What’s next for Libya?
UN Special Envoy to Libya Bernardino Leon has been trying to herd the scattered Libyan politicians of all political shades around the table in order to negotiate a peace treaty of sorts, put an end to the fighting and establish a unity government that can keep the country together and enable it to serve as a credible member of the international community.
We have all been there before with, of course. Depending on how they are counted, there have been as many as six temporary and transitional prime ministers and governments since 2011 — two of which were elected but did not take office.
The problem, however, has always been not so much forming a government, but rather the ability of any government to actually rule and exercise power and a monopoly on the use of force in a country with hundreds of militias that form temporary and transient alliances only to turn around and fight each other.
In this Libyan circus, no one is holding their breath in the hope that the UN-sponsored meetings in Morocco will actually produce anything more than something that the United Nations can claim as a “success in the long process of international diplomatic efforts” before the camera.
This pessimism is due in large part to the following key missing ingredients in the process.
The first is the lack of a complete package, a new road map and a hard restart of the entire Libyan transition, after four years of total failures, that will ensure that any new government can count on international assistance and even a military force to protect its members and secure the urban centres of Libya, including the capital Tripoli, Benghazi, Misrata and Sabha, where 80% of the population lives.
The second reason has to do with those who have been excluded from the entire Libya transition and UN process, namely, the estimated 2 million exiles scattered between Egypt, Tunisia, the UAE, Jordan and Turkey, most of whom are former allies and officials of the late Muammar Qaddafi. Thus, we are left to wonder how excluding 25% of the population will help rebuild Libya, given all that we have learnt from the ongoing saga in Iraq.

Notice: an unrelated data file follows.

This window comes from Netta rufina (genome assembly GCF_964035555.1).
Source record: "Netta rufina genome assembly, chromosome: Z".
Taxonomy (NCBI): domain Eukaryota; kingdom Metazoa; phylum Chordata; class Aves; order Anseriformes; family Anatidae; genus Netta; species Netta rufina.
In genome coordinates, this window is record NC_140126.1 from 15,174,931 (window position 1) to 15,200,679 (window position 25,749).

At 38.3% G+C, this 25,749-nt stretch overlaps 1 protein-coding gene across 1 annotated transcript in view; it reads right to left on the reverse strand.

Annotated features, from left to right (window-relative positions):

Third, Leon has opted so far simply to keep talking, trying to convince the warring militias that they can divide the pie between them instead of tearing it apart. Unfortunately, he has chosen to use only carrots and no sticks and delayed the UN process of showing the stick of sanctions against individuals who have committed war crimes despite having a clear UN mandate, passed in September 2014.
Finally, Leon has chosen to maintain a fig leaf of international recognition to one side over the others and, in doing so, ensuring that they become far more intransigent and insistent on trying to exclude others in the process.
Given this grim picture, Libya seems heading for the following scenarios:
Agree to form a unity government in which each group gets to have a number of cushy positions and continue being at the mercy of armed militias of one type or another and just label them a “National Army.” Start the whole process again of risking that this government and its ministers will be beholden to armed groups, compromising its sovereignty and integrity and wait until the next cycle of violence breaks out once the militias disagree on something and start fighting.
Take real charge of Libya and put it under international guardianship, send in peacekeeping forces from Arab and African countries with logistical, aerial and naval support from NATO to secure the major cities and calm the tense environment, and, in parallel, start a UN-sponsored political process to establish a new map for the future. In essence repeating the same historical experience of post-WWII Libya, when allies provided an armed presence and the United Nations sent in Adrian Pelt to oversee a political process that ended in Libya’s independence and 1951 constitution.
Subcontract Libya to the Arab world and let willing and able Arab countries, particularly neighbouring states such as Egypt and Algeria, intervene and take ownership of the problem directly. This would be akin to what happened in the Lebanese civil war when Syria was given the green light to enter Lebanon and impose some sort of an occupation, operating from behind the curtain of a weak and willing local government.
Try to isolate and close up Libya by withdrawing international recognition of any government, freezing Libyan assets and reserves around the world, blockading oil terminals to deny warring groups any revenues, and relying on the usual counter-terrorism measures, such as targeted drone strikes to hit terrorist groups when needed. The reasoning behind this proposal is straightforward and simple: deprive terrorist groups and warring factions of funds and wait until they all run out of money and come back to the international community begging for a negotiated settlement and re-engagement.
The question remains, however, who gets to make the decision on which scenario should be selected?